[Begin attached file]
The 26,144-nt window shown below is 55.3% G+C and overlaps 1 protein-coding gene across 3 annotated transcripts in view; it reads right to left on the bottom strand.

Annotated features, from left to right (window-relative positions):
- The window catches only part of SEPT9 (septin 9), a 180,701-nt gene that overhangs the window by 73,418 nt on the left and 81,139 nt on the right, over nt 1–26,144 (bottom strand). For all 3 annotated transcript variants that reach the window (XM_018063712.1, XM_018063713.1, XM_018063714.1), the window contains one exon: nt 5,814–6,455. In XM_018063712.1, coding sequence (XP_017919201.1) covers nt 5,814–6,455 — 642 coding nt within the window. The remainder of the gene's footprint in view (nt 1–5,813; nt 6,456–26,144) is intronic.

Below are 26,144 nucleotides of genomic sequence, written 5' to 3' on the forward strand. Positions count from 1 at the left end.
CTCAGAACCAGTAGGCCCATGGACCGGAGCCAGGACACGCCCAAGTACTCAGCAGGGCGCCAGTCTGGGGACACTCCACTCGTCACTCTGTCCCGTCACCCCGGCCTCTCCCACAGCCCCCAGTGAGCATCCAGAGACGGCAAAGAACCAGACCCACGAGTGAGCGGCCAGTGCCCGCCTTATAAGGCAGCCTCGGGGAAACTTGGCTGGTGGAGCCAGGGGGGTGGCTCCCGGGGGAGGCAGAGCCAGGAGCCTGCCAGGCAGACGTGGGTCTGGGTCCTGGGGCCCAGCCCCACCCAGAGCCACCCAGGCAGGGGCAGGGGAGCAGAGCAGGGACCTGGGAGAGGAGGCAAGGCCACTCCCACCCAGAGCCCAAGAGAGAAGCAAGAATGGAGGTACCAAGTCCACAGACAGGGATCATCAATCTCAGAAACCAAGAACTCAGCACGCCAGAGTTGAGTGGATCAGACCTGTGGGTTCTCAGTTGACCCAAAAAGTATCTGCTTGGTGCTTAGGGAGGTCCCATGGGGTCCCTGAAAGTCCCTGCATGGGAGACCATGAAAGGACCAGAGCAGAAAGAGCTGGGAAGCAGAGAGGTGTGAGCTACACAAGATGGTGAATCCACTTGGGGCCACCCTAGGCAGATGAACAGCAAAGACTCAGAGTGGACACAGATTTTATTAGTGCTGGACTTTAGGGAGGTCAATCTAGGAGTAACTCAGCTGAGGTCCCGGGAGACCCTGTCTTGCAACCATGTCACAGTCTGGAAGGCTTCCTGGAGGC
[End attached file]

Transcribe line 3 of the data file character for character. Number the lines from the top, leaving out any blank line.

- The window catches only part of SEPT9 (septin 9), a 180,701-nt gene that overhangs the window by 73,418 nt on the left and 81,139 nt on the right, over nt 1–26,144 (bottom strand). For all 3 annotated transcript variants that reach the window (XM_018063712.1, XM_018063713.1, XM_018063714.1), the window contains one exon: nt 5,814–6,455. In XM_018063712.1, coding sequence (XP_017919201.1) covers nt 5,814–6,455 — 642 coding nt within the window. The remainder of the gene's footprint in view (nt 1–5,813; nt 6,456–26,144) is intronic.